Garland Co. discussing vicious dog ordinance

    11:20 PM, Jun 17, 2013   |    comments
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    Video: Garland Co. discussing vicious dog ordinance

    HOT SPRINGS, Ark. (KTHV) - Just weeks after a deadly dog attack on a 5-year-old boy in Garland County, leaders are discussing an ordinance to prevent attacks like it from happening again.

    Hot Springs Animal Control is now saying after examining the body of the bull mastiff that attacked the child, the animal was at least 50 percent pit bull. That is just one of the types of dogs leaders hope to put tougher regulations on in an effort to protect the public.

    "Largest number of breed specific bites were pit bulls at 21 percent in 2008 and 2009. In 2012, I did the same type of study again. Pit bull or pit bull mixes made up 58 percent of our bites," said Animal Services Director Dan Bugg.

    In recent years, Bugg said the number of pit bulls in Hot Springs and Garland County has continued to rise along with an alarming number of dog bites.

    "It's not a bite and let go. It's a bite and ragdoll, or rend, or tear, and we're watching and seeing a lot of people in these reports where their life will change at that instant," said Bugg.

    That is why Justice of the Peace Mickey Gates said a subcommittee of the quorum court is looking to tighten their current vicious dog ordinance, requiring certain breeds be micro-chipped, fenced or on a leash throughout the county.

    The subcommittee approved new language Monday that the county adopt a list of "high-risk breeds," and owners of those breeds will need to meet special conditions. For instance: dogs considered "high-risk" will also need to be spayed or neutered, and owners must carry a $100,000 insurance policy covering any damage or injury caused by their dog.

    "We will issue a citation to the owner by looking at the collar or by looking at the microchip, and whoever is determined to be the owner will be issued a citation. Then they get to tell a judge why they have failed to secure that dog," added Gates.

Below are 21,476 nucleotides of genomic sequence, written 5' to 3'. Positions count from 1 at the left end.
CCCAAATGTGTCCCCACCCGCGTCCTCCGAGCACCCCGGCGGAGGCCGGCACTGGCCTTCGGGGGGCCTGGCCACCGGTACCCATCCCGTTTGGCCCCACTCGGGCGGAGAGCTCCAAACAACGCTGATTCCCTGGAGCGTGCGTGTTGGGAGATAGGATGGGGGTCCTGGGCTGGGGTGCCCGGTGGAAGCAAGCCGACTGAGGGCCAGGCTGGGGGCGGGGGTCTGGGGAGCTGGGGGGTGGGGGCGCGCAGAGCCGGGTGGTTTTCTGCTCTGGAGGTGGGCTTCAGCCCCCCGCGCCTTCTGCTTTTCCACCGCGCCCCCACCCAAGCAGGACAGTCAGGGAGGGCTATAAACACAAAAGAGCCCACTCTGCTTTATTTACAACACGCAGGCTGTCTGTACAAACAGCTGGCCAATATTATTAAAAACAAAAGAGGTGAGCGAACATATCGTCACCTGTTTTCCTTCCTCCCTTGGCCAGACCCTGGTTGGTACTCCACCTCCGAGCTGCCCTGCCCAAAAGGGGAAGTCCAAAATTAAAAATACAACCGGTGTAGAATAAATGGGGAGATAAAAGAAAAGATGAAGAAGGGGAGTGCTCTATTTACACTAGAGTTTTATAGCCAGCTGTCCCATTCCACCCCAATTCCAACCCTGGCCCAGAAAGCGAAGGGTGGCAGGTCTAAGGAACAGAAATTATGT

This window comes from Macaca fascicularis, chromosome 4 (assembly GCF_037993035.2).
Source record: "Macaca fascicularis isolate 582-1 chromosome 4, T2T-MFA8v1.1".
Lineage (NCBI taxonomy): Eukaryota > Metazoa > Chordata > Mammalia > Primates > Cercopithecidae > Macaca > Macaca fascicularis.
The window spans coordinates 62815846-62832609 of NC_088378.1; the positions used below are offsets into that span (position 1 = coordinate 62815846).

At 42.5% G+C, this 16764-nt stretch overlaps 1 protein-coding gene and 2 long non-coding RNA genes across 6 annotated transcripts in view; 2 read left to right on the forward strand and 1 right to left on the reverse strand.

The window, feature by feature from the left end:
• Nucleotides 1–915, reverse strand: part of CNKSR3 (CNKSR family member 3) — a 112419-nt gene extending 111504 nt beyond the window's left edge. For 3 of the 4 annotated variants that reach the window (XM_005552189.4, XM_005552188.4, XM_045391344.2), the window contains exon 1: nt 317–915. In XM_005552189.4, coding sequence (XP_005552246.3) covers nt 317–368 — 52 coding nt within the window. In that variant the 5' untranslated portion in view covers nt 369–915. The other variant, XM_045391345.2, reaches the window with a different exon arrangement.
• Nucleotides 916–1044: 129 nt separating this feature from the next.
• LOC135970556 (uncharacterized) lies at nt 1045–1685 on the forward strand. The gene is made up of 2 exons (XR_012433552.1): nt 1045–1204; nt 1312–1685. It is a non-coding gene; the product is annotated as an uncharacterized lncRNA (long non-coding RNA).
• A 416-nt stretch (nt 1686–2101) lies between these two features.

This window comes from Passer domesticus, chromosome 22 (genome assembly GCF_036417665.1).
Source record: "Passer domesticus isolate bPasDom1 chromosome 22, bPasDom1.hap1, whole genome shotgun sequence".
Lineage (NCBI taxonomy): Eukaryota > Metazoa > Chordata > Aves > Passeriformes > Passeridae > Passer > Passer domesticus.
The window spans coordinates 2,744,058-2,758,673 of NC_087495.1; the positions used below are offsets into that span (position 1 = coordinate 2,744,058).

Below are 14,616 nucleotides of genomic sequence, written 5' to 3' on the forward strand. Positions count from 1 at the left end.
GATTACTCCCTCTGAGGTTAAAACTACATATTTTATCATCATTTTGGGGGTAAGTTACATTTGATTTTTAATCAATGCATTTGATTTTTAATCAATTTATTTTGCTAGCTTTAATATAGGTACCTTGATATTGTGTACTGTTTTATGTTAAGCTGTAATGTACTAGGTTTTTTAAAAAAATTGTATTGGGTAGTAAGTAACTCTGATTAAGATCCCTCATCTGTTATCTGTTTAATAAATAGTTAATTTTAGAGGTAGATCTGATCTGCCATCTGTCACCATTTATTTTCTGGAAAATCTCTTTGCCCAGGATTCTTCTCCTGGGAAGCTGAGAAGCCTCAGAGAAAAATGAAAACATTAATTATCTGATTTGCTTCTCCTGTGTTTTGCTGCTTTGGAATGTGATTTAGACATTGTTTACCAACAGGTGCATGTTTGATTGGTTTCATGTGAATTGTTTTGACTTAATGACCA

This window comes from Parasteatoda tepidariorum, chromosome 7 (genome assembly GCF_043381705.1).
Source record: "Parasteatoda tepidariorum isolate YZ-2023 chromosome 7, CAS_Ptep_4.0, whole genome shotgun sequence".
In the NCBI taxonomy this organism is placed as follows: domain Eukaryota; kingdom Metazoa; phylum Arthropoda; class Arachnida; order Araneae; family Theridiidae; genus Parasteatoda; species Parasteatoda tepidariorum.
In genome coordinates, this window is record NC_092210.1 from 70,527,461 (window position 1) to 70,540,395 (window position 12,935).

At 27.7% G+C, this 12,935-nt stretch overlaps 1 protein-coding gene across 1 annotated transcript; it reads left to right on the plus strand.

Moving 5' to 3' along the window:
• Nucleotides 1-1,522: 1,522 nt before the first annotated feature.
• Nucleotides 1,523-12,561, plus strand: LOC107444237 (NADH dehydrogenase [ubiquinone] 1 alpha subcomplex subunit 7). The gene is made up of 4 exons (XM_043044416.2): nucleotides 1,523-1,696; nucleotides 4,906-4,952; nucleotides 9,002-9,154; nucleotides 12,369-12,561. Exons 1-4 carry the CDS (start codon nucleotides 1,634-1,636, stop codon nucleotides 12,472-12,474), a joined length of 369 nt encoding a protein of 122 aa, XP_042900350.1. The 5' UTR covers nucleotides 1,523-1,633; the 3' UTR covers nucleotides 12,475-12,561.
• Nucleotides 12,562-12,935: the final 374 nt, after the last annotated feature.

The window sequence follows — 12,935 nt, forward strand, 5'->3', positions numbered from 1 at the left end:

It's one step closer, Bugg said, to a safer community, and any action is better than none at all.

    "Folks have the right to walk the streets of the community, exercise, ride their bicycles. Kids have the right to play outside in their yard without being attacked or mauled by someone's dog," explained Bugg.

    Garland County already has a vicious dog ordinance that requires officers to issue citations to dog owners after a bite has occurred. Leaders hope the new proposal would keep those bites from happening in the first place.

    "It needs to be uniform," said Hot Springs veterinarian Dr. Brian Peters. "We want to include everyone: the 80-year-old lady with the little dog, and the young family that has a kid that could get hurt. So, I think they're thinking in the right way. It's just hard to put on paper."

    Next, the new language will need to pass through another committee before it goes in front of the Quorum Court for final approval. After Monday night's meeting, Gates said that he considers the proposed law a consensus of the people. He said it won't completely satisfy everyone, including himself, but he considers it a reasonable and rational approach to dealing with the issue.

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